UNDERWATER IMAGES NEED a couple of additional tricks to pull off. I'm going to assume that you've looked at building templates and the First Cover tutorial already and will dive right into this one. 'Deep Sea Thrillers' seem to be very popular these days, if only with the writers, so if you're going to supply for the modern pulp market, this is a genre you should work with.
If you are using 3D staging software like Poser, then fortunately, there are a lot of underwater monsters available to buy a very reasonable prices. You can find fantasy monsters, a giant octopus, creatures direct from Lovecraft's imagination, along with a large assortment of sharks, dolphins, and whales. Even a few fish. Best of all, there are lots of prehistoric beasts, most by a chap who sells under the name of Dinoraul. I shall do some posts featuring his work at some point but really, if you mean to do pulp at all, burn that name into your brain - great prehistoric models, and great fantasy beasts. The creatures in this image are his.
I've used one of my own pre-set characters, my go-to for this type of scene. As per usual, a very simple scene to set up, with very simple lighting and modest render settings.
As before, you'll want to play with the colours, highlights, and shadows before running it through a filter ready for taking into ArtRage.
This time however, we have another preparatory step. Now there are different ways of doing this. One would be to render a depth map to use as a making layer. Life's too short. The other is to paint a mask layer yourself. I'm too lazy.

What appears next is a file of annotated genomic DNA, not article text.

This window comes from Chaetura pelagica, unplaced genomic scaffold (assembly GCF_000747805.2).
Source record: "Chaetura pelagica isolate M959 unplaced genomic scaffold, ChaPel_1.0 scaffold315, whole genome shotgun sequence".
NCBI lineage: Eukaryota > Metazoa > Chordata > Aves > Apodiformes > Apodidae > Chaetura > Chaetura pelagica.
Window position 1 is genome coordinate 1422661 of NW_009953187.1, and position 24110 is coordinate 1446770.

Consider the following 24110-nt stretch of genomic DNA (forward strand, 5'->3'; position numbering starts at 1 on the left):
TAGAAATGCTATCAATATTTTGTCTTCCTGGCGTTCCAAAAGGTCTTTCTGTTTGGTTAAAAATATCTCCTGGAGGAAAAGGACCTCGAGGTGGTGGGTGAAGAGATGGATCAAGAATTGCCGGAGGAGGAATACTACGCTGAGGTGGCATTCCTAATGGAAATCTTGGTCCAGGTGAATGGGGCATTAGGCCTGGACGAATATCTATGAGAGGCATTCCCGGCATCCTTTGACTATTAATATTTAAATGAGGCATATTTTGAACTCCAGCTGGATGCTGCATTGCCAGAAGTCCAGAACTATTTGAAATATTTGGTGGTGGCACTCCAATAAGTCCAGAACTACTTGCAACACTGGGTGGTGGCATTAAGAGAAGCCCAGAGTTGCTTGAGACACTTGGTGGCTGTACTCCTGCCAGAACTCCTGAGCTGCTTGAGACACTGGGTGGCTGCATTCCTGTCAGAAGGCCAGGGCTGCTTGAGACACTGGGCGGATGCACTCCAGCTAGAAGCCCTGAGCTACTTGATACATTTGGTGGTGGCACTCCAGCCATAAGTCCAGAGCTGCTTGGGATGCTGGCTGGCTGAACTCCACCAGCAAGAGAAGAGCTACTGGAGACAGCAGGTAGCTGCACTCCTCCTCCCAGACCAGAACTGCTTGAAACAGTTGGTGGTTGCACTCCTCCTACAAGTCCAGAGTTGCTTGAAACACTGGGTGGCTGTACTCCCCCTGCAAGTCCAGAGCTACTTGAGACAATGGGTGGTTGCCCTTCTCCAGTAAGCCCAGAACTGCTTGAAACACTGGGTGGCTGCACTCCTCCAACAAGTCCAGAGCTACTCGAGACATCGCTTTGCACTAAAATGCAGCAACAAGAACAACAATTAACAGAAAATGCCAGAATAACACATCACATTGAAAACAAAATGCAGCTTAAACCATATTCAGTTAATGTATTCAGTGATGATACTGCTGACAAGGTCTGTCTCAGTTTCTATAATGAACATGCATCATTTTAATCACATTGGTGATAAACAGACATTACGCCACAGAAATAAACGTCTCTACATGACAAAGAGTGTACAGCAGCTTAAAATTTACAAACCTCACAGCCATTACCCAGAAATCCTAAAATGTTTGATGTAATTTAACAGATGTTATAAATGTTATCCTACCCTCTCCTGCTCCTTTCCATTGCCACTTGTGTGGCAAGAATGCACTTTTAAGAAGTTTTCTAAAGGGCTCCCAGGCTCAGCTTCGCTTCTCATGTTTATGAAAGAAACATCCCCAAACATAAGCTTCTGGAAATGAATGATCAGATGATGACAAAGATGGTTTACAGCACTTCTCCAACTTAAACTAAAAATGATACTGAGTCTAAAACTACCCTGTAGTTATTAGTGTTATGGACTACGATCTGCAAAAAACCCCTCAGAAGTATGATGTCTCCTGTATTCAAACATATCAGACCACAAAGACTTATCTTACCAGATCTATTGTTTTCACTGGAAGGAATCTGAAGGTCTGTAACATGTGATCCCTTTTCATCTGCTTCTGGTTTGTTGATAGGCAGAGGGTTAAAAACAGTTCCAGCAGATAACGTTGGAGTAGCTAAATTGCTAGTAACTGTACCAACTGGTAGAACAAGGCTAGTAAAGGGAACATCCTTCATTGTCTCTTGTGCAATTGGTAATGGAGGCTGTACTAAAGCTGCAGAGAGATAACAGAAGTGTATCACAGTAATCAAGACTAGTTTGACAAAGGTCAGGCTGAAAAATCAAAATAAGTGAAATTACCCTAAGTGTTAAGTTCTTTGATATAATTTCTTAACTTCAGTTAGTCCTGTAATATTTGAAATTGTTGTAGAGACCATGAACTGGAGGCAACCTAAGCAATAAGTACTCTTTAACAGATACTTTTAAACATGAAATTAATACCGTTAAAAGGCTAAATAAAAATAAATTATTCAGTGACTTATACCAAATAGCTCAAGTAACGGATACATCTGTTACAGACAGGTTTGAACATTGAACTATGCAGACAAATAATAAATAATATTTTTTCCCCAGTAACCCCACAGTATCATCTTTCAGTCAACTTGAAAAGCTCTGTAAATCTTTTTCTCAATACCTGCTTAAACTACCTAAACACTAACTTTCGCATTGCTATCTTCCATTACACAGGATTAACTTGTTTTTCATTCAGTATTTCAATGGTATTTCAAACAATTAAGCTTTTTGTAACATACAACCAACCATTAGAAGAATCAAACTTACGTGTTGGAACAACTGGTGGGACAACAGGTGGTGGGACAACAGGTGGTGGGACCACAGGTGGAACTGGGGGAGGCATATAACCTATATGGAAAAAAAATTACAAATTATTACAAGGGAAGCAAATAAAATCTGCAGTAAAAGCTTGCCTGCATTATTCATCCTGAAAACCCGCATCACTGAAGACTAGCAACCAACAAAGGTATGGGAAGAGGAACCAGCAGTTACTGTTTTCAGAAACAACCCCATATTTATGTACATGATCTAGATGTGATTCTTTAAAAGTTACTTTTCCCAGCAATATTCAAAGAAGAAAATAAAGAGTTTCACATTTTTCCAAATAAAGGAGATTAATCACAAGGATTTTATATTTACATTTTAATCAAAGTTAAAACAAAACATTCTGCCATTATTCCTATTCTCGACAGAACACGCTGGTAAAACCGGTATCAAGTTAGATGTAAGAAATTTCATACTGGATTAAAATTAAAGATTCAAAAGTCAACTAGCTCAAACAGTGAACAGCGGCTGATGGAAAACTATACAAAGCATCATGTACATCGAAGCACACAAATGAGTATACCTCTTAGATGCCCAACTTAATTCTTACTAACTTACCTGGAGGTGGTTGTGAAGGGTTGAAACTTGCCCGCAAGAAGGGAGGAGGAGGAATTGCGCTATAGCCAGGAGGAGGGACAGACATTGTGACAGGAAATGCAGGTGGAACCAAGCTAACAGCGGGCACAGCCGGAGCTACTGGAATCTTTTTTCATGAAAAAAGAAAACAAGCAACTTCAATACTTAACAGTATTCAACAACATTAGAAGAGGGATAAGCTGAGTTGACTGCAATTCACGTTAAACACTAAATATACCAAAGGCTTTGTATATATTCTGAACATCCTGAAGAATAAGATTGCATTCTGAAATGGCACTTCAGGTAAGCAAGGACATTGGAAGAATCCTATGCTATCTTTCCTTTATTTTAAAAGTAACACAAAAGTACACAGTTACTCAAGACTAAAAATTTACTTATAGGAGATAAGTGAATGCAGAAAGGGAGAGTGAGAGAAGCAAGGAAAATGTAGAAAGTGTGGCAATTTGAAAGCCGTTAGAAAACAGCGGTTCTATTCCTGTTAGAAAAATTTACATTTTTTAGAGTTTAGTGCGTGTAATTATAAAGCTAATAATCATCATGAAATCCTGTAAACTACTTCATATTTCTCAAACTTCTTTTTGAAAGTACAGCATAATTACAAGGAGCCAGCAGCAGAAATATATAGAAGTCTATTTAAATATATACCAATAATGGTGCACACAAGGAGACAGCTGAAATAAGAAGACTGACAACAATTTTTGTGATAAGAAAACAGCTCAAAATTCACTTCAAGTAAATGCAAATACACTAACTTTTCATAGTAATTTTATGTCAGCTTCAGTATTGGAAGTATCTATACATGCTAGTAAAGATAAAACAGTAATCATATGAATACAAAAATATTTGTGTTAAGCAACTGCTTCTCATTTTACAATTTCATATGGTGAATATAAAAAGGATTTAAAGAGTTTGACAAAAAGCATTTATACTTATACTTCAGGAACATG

Seriously, Copy Flattened Image, past as a new layer, make everything else invisible, and then take a low opacity eraser and attack. Here's three passes with an eraser.
Export this as a PNG file to use as your trace image.
Create a new document in ArtRage, setting up as before and painting your back ground.
This time, when using the palette knife on the beasties, you can blend them into the water a little more to good effect. However, if, looking at this, you think it's all a bit too sharp for underwater, you would be right.
Create a new layer, fill it with blue and reduce the opacity until you are happy. Again, I'm sure there are better ways but this is easy and you can always use an eraser on areas where you want things to be sharp.
Now open up your paperback template in your photo editor. I've made a selection around the main figure, copied and pasted the selection to a new layer. Then I've selected the two layers, copied them and pasted them into the paperback template.
You'll see that this template is a little different, having a panel for the title and author. I've moved the selection layer above the text so that the figure now overlaps with the title panel.
I then quickly use a blur tool around the edges of the overlapped area.
Now just process the image as before, finishing with halftone before taking into you display template.
The title font on this one is called Cave Girl Gothic and is from the Scriptorium. One of my favourites.